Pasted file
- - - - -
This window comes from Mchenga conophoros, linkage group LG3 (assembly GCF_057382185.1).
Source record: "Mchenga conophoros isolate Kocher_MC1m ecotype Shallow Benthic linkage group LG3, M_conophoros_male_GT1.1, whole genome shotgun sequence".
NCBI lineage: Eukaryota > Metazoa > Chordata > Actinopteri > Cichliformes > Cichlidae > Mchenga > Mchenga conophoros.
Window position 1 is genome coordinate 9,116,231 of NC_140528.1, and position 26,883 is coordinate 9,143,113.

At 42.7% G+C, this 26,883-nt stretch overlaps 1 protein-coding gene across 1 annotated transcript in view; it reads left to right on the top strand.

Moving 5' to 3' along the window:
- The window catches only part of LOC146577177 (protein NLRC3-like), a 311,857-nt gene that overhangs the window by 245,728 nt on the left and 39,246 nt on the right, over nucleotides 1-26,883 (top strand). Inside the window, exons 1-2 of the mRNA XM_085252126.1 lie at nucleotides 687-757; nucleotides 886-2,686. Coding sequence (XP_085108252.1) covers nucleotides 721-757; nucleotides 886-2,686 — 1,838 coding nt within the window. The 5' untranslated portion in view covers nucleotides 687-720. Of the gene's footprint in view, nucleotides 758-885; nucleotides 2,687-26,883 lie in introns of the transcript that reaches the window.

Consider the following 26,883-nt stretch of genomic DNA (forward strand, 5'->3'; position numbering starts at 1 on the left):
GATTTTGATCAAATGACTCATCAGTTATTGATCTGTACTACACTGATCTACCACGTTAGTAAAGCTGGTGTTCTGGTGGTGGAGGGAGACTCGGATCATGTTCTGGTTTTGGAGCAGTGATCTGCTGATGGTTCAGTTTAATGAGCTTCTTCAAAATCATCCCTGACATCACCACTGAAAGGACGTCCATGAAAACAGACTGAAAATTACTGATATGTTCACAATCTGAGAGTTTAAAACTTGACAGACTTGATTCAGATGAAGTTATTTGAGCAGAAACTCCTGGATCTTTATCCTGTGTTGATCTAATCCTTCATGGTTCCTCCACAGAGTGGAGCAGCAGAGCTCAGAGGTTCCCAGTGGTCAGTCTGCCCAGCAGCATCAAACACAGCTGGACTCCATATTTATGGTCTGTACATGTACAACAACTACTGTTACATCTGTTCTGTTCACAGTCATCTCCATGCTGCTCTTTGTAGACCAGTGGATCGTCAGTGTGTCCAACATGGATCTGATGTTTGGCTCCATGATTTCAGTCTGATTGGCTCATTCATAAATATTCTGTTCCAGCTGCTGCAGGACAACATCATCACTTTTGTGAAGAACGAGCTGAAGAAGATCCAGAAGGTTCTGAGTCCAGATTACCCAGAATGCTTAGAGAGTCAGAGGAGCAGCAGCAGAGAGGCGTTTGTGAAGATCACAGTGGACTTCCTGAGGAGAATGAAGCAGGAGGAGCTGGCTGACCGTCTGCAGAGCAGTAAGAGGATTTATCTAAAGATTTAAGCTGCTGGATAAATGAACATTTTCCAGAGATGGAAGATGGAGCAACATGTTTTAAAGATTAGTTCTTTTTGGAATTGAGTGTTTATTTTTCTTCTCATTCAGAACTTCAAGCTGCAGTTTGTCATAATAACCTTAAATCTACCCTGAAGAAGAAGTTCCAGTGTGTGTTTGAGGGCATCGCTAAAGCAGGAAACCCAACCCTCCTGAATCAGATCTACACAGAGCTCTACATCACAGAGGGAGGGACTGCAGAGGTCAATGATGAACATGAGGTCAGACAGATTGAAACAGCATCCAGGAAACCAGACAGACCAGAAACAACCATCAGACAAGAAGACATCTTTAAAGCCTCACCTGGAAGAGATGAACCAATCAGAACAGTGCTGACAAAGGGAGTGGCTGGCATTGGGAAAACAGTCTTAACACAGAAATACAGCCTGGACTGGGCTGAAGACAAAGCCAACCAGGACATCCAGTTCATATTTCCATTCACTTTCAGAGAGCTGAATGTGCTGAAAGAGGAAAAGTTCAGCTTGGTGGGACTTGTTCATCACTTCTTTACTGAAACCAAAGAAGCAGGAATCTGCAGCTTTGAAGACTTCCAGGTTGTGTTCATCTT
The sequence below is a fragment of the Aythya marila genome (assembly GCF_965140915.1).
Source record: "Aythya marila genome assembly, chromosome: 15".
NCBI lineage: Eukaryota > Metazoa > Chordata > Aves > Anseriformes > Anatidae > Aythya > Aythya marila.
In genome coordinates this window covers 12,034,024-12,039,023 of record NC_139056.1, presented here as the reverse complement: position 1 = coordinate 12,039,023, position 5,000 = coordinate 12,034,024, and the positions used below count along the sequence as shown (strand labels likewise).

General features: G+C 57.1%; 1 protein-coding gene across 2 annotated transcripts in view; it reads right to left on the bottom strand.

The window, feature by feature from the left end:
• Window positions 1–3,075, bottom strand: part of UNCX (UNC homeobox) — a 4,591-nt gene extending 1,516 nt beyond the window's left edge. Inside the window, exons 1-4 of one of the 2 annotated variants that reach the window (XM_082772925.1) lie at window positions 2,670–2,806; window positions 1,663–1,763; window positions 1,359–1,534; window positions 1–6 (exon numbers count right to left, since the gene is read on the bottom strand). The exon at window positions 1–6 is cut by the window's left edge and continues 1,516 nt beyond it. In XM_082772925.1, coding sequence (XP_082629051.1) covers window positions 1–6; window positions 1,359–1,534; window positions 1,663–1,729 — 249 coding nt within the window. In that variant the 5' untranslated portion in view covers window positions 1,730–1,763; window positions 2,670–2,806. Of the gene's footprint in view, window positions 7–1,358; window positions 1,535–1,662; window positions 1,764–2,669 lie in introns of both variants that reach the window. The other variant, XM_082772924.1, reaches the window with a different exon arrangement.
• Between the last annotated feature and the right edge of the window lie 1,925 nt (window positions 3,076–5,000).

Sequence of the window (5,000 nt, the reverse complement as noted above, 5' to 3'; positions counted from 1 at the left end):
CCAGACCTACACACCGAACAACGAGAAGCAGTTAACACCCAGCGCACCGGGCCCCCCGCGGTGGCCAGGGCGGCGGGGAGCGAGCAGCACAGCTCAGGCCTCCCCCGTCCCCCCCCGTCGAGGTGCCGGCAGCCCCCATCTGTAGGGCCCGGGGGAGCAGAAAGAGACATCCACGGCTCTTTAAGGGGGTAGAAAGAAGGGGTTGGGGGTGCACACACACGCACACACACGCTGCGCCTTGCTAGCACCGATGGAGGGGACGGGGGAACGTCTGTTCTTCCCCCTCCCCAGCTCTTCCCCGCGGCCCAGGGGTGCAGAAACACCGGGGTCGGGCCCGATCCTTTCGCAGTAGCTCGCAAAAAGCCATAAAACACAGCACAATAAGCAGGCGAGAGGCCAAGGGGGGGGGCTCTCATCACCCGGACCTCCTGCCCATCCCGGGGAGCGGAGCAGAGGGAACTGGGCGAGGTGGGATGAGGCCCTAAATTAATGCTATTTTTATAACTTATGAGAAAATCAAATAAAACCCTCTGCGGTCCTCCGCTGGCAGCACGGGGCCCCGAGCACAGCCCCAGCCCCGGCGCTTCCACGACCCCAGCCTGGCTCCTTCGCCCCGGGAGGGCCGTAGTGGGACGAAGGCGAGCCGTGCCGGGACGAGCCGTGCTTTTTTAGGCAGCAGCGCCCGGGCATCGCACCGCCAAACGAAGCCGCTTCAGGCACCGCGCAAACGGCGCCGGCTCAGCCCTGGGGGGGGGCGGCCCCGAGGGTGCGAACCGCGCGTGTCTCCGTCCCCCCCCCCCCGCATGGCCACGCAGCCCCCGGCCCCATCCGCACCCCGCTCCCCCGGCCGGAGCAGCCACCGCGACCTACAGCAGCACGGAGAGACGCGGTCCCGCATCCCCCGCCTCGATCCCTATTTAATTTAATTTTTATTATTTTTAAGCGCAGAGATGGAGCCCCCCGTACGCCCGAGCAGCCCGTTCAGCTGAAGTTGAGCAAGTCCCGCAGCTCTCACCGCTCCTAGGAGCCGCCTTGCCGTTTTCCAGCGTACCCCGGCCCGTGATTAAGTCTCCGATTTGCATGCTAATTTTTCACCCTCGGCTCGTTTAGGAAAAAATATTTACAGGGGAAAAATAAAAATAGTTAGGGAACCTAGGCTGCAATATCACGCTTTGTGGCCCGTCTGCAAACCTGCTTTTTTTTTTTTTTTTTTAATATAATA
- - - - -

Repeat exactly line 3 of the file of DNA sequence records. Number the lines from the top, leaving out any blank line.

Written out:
NCBI lineage: Eukaryota > Metazoa > Chordata > Actinopteri > Cichliformes > Cichlidae > Mchenga > Mchenga conophoros.